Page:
Leslie Howard Turns Satirist (1927)
Leslie Howard Turns Satirist
by George Halasz
It does not happen every day that an actor who is neither starred nor featured “runs away with a show.” And especially not when the star of the play is so gifted, experienced and beloved an actress as is Jeanne Eagels. Yet precisely this is what happened on the opening of Her Cardboard Lover, a light, airy, delicious French comedy by Jacques Deval, at the Empire Theater. It was young Leslie Howard who offered such a sparkling performance as the make-believe lover that the entire audience loudly and ecstatically applauded him for a long time even after the last curtain had descended.
Howard, the Satirist.
Leslie Howard is not only a fine actor, one of the finest hereabouts, to be sure, but also a clever and witty satirist. For more than a year now he has contributed a number of extraordinarily amusing sketches of the theater to Vanity Fair which have attracted wide attention. Authors, actors, managers, “angels” and dozen of others intimately or remotely connected with the theater have each come in for a friendly slap or two. And not a few sly smiles of his have been reserved for such amusing things as rehearsals, selection of actors, tryouts and the like. In the March issue of that magazine there is to be found the synopsis of an actor-proof play, as funny a piece of writing as your correspondent has read in many a long moon.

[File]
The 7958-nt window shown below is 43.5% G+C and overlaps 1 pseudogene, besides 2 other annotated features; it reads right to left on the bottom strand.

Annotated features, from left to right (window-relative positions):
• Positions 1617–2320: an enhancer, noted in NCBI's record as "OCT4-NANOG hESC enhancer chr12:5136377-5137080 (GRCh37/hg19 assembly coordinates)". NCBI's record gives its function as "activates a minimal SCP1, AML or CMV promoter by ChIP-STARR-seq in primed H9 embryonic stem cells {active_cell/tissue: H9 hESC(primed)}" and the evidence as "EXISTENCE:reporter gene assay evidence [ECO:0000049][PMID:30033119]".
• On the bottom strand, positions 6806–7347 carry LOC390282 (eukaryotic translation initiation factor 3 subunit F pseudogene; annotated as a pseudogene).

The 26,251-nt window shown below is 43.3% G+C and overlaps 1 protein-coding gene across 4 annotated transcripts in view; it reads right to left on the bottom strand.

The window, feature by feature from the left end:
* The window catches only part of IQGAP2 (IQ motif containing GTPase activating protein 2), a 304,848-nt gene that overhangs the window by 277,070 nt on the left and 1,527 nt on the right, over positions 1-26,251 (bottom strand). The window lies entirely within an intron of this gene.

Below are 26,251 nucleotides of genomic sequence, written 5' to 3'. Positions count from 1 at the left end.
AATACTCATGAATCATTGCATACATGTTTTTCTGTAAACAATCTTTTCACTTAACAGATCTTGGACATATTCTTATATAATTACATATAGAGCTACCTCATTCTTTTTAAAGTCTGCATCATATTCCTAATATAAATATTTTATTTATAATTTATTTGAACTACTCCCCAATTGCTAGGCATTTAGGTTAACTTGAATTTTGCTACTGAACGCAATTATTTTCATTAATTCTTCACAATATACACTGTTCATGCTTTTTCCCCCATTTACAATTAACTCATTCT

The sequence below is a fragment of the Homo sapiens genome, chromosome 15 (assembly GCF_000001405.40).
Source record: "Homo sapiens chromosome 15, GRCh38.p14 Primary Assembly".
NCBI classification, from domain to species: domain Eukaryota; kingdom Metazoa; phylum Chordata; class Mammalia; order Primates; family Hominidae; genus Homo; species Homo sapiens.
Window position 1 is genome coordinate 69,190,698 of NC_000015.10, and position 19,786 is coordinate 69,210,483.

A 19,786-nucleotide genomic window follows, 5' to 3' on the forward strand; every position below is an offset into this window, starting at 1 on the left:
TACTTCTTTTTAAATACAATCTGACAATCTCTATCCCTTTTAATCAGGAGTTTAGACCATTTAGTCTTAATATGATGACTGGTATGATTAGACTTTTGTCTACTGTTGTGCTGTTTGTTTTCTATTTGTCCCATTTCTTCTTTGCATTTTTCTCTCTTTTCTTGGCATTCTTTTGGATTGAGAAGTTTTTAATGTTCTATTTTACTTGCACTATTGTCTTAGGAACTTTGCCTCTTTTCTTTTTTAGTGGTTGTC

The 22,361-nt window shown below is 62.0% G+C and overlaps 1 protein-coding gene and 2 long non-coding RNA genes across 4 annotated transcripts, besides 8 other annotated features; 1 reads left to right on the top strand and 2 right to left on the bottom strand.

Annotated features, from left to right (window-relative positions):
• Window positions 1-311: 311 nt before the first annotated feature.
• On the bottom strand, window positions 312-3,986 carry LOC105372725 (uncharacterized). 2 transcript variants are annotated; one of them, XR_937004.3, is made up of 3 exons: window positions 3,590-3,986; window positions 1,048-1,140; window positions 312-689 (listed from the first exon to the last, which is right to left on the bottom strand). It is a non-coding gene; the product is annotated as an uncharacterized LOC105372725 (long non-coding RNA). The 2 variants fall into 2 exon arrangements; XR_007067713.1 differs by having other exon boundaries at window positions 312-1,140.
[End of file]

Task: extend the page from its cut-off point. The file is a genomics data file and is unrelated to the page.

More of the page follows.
Unless my memory grossly deceive me, it was about a year and a half ago that Leslie Howard’s signature first appeared over a satirical sketch. It was after the premiere of The Green Hat that Howard contributed to the Equity Magazine, the official organ of the Actors’ Equity, a little piece describing 24 hours in an actor’s life, those 24 hours the climax of which is an opening night. And ever since some of us have been wondering why such a wit as Howard should not devote some of his free mornings and matinee-less afternoons to the writing of a play. It should be a very profitable investment.
(The Brooklyn Daily Eagle, March 27, 1927)